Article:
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Symphony
A SLICE OF HEAVEN FROM THE SANTA ROSA SYMPHONY
by Steve Osborn
Sunday, January 13, 2019
Under its vibrant new music director, Francesco Lecce-Chong, the Santa Rosa Symphony this past Sunday offered a nearly perfect afternoon of Mozart (Symphony No. 40) and Mahler (Symphony No. 4). While the two works share a common digit, the only element uniting them is genius. They made for a dazzlin...
Recital
KHOZYAINOV'S BRILLIANT PIANISM IN MILL VALLEY RECITAL
by Abby Wasserman
Sunday, January 13, 2019
In its third concert of the season the Mill Valley Chamber Music Society Jan. 13 presented Russian virtuoso Nikolay Khozyainov. His intelligent and sensitive interpretations, masterful pedal work, and virtuoso technique left the near-capacity audience in Mt. Tamalpais Methodist Church astounded and ...
Chamber
A COMPLETE MUSICAL PACKAGE IN ARRON'S OAKMONT RECITAL
by Terry McNeill
Thursday, January 10, 2019
Cellist Edward Arron has been a welcome artist at the Music at Oakmont series, and after his Jan. 10 recital it’s easy to understand his popularity. His artistry is a complete package, with potent instrumental technique wedded to integral musical conceptions. In a nearly flawless concert with pian...
Choral and Vocal
COMPELLING WEILL HALL MESSIAH ORATORIO FROM THE ABS
by Terry McNeill
Saturday, December 15, 2018
Each holiday season when a Classical Sonoma reviewer is assigned to cover a concert with Handel’s seminal Oratorio The Messiah, the question arises about what new commentary can possibly apply to the often performed choral work. Well, if it’s the American Bach Soloists performing the piece, written...
Opera
PURCELL'S DIDO IN YOUTHFUL SSU OPERA
by Abby Wasserman
Wednesday, December 05, 2018
A doomed royal love affair, the theme of Purcell’s Dido and Aeneas, was brought to lovely life at Sonoma State University Dec. 5 in the school’s Schroeder Hall. Conducted by faculty member Zachary Gordin, who also played continuo, the performance was only the second opera production presented by the...
Symphony
SANTA ROSA SYMPHONY HERALDS THE HOLIDAYS
by Steve Osborn
Sunday, December 02, 2018
Antlers are typical headgear during the holiday season, but the ushers and one bassist at the Santa Rosa Symphony concert on Dec. 2 sported apples atop their heads. The red fruits were festive but perplexing until the orchestra began Rossini’s “William Tell” overture, at which point even the dull-wi...
Symphony
A HERO'S ODYSSEY IN SO CO PHIL CONCERT
by Art Hofmann
Sunday, November 18, 2018
The audience at the Sonoma County Philharmonic’s Nov. 18 concert was warned at the outset that the old Santa Rosa High School auditorium boiler was turned off, and there was a steady eminently audible tone in the hall. Conductor Norman Gamboa said the tone was an A, a high one. But there it was, a...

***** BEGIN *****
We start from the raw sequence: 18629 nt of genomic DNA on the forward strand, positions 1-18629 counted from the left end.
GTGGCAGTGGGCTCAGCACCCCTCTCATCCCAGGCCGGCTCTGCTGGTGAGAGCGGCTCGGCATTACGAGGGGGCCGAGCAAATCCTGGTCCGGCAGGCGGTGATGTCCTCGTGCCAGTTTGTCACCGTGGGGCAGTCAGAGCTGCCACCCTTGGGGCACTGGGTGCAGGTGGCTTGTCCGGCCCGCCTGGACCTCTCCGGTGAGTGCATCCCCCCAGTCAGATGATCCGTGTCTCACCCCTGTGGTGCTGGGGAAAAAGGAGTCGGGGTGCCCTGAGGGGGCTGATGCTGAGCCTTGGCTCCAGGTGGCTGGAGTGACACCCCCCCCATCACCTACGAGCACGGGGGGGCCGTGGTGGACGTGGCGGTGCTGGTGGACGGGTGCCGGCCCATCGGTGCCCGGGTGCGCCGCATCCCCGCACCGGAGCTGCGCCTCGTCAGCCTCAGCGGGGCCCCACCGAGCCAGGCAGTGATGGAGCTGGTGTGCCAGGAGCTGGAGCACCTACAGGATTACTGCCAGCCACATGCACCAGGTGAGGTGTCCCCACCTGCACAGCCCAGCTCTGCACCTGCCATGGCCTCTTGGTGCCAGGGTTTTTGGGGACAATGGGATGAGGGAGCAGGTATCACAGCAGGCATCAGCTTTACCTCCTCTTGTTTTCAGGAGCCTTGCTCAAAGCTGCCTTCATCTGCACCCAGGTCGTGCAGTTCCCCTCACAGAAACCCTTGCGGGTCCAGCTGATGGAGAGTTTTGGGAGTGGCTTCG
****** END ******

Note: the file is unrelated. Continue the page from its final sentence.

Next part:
Recital
MTA BENEFIT CONCERT FEATURES FAURE, DVORAK, JANACEK AND BARBER WORKS
by Terry McNeill
Sunday, November 11, 2018
In a splendid concert Nov. 11 the Music Teachers Association of California, Sonoma County Chapter, presented their sixth annual benefit concert before 40 avid listeners in the Santa Rosa home of Helen Howard and Robert Yeats. Highlights of the performances, involving eight musicians in various perf...
Recital
SERKIN'S SINGULAR MOZART AND BACH PLAYING IN WEILL RECITAL
by Terry McNeill
Friday, November 09, 2018
Returning to Weill Hall following a fire-related recital cancellation in 2017, pianist Peter Serkin programmed just three works in his Nov. 7 concert, three masterworks that challenged both artist and audience alike. It needs to be said at the outset that Mr. Serkin takes a decidedly non-standard a...
Chamber
LUMINOUS FAURE TOPS LINCOLN TRIO'S SPRING LAKE VILLAGE CONCERT
by Terry McNeill
Wednesday, November 07, 2018
Familiarity in chamber music often evokes warm appreciation, and it was thus Nov. 7 when the Chicago-based Lincoln Piano Trio made one of their many Sonoma County appearances, this time on the Spring Lake Village Classical Music Series. Regularly presented by local impresario Robert Hayden, the Lin...
OTHER REVIEW
Jazz at Lincoln Center / Saturday, October 01, 2016
Jazz at Lincoln Center Orchestra. Wynton Marsalis, trumpet

Trumpeter Wynton Marsalis

STUNNING LINCOLN CENTER CONCERT LAUNCHES FIFTH WEILL SEASON

by Philip Beard
Saturday, October 01, 2016

Happy times in a packed Weill Hall Oct. 1: The insouciant, irrepressible, immensely talented trumpeter / bandleader Wynton Marsalis and his powerful, polished Lincoln Center Jazz Orchestra opened Weill’s fifth season with a superb program of jazz classics and classics-to-be that set a high bar for the season’s upcoming concerts.

The evening was important also for some reasons only indirectly related to the music itself, as the new University President Judy Sakaki, in surely what was herlargest public appearance to date, welcomed and acknowledged the Orchestra and several luminaries directly involved in Weill Hall’s emergence as a North Bay cultural mecca. Conspicuously absent from the audience and the printed program were Ms. Sakaki’s immediate predecessor, Ruben Armiñana, and his administrative VP/CFO Larry Schlereth. Green Music Center executive Zarin Mehta was present. Ms. Sakaki received a loud ovation both before and after her measured remarks, which may have come as encouragement for her in light of the announcement two days earlier that the MasterCard pavilion project (championed by Sanford Weill, also present) was being discontinued.

The Band launched into their unannounced opening number with Mr. Marsalis’ stage-front improvised chorus on “What Is This Thing Called Love” preceding the ensemble statement of the Ellington/Strayhorn favorite “Take the A Train”. Mr. Marsalis’ lively, high-reaching solo, replete with trumpet tricks (glisses, “doits”, half-valved fingerings) didn’t give any clue of the switcheroo to follow. Surprise! It was cool to hear the main tune emerging from an improvisation on a different one. The first A-Train solo per se went to another trumpet section member, Marcus Printup, who delivered a bigger, brassier, full-throated interpretation that contrasted refreshingly with the subtler Marsalis opener. Ms. Printup’s rich sound filled the hall and then some, but its more conventional prowess made me appreciate Ms. Marsalis’ tongue-in-eheeky subtleties all the more.